With bankers facing projected credit losses of $670 billion over the next four years, government capital investments of $250 billion would keep them from shrinking their balance sheets in the next two years but would not "spur credit creation," analysts with Barclays PLC's investment bank in New York said.

Because of the dysfunction in the bond markets, the analysts also forecast the "rationing of bank capital to the highest-quality borrowers and a consequent increase in high-yield default rates."

"If the government is counting on banks to spur lending, that does not seem likely in the next couple of years. Rather, banks are likely to participate in credit creation at a time when the economy is (hopefully) already on the track to recovery," they wrote.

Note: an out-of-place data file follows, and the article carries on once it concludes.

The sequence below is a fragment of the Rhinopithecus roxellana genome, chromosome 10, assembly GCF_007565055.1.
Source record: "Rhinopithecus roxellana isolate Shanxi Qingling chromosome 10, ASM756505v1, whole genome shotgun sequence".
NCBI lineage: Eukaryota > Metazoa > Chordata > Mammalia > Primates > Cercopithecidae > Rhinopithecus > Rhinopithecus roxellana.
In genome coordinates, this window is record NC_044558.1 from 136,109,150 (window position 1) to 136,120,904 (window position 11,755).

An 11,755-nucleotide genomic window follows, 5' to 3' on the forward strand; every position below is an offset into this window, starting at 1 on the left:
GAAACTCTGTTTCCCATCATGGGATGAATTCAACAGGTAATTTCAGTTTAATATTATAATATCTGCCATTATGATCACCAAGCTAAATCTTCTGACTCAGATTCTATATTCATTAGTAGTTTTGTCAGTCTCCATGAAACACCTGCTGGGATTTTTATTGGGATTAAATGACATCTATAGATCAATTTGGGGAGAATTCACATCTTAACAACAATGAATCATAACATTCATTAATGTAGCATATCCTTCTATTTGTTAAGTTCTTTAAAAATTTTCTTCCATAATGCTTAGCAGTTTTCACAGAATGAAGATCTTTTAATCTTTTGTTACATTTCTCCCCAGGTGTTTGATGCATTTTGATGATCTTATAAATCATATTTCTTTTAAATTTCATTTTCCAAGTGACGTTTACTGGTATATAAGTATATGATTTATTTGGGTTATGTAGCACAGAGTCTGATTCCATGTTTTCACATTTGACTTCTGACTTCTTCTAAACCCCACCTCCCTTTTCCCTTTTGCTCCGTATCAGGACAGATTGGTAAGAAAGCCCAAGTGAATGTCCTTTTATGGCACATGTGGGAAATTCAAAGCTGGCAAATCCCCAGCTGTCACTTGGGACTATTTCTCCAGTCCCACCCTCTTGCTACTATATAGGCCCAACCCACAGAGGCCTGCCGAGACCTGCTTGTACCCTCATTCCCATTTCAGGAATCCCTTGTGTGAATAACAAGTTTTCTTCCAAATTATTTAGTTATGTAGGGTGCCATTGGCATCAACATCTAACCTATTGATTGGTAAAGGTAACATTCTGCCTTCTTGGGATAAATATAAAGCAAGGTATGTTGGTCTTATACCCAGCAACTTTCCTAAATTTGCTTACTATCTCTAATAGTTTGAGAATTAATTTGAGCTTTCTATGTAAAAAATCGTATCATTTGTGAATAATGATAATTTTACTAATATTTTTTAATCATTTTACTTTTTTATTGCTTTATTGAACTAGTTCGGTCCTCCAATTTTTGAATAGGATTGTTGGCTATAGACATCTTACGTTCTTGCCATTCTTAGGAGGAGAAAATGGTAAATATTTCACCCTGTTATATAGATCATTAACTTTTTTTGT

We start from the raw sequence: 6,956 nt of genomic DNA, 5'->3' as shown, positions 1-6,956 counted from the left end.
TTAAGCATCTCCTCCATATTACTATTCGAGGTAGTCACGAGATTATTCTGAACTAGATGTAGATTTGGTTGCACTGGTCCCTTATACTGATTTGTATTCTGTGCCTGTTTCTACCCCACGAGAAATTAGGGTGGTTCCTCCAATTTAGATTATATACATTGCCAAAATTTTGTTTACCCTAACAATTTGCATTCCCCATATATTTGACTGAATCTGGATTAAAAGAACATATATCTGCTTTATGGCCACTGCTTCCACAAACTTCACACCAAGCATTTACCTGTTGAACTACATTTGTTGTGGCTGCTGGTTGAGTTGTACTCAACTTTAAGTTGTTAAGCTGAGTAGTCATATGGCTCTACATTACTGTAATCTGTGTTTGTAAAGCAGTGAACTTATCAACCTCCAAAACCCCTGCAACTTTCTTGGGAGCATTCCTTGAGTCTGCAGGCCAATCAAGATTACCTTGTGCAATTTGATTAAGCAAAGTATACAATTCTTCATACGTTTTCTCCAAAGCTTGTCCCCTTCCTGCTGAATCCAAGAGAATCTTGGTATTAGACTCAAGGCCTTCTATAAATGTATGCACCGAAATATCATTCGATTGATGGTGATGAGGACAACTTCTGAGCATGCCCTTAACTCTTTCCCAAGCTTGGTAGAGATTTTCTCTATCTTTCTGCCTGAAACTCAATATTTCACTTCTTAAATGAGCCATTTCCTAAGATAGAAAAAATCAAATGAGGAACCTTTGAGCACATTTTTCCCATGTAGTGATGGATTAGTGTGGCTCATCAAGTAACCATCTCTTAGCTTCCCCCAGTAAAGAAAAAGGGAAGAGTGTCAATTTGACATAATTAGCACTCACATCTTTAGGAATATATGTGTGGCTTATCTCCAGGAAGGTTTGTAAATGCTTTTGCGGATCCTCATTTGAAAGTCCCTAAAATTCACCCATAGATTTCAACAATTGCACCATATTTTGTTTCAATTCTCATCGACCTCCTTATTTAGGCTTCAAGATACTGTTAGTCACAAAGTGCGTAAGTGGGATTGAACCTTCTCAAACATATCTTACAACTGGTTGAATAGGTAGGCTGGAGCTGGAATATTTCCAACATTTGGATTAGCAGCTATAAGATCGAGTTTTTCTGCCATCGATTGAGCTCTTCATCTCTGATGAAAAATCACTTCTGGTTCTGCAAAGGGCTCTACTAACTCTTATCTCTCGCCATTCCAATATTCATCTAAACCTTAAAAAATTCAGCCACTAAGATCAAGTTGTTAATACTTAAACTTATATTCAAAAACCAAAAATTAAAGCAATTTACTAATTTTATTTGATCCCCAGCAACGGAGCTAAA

In a report issued last week, the analysts assumed bankers would be conservative and maintain Tier 1 capital ratios 50 basis points higher than average during the next two years. Government pressure to trim such a cushion could change the picture, propelling asset growth of 9% next year, they wrote, compared with typical growth of 6% to 8%.

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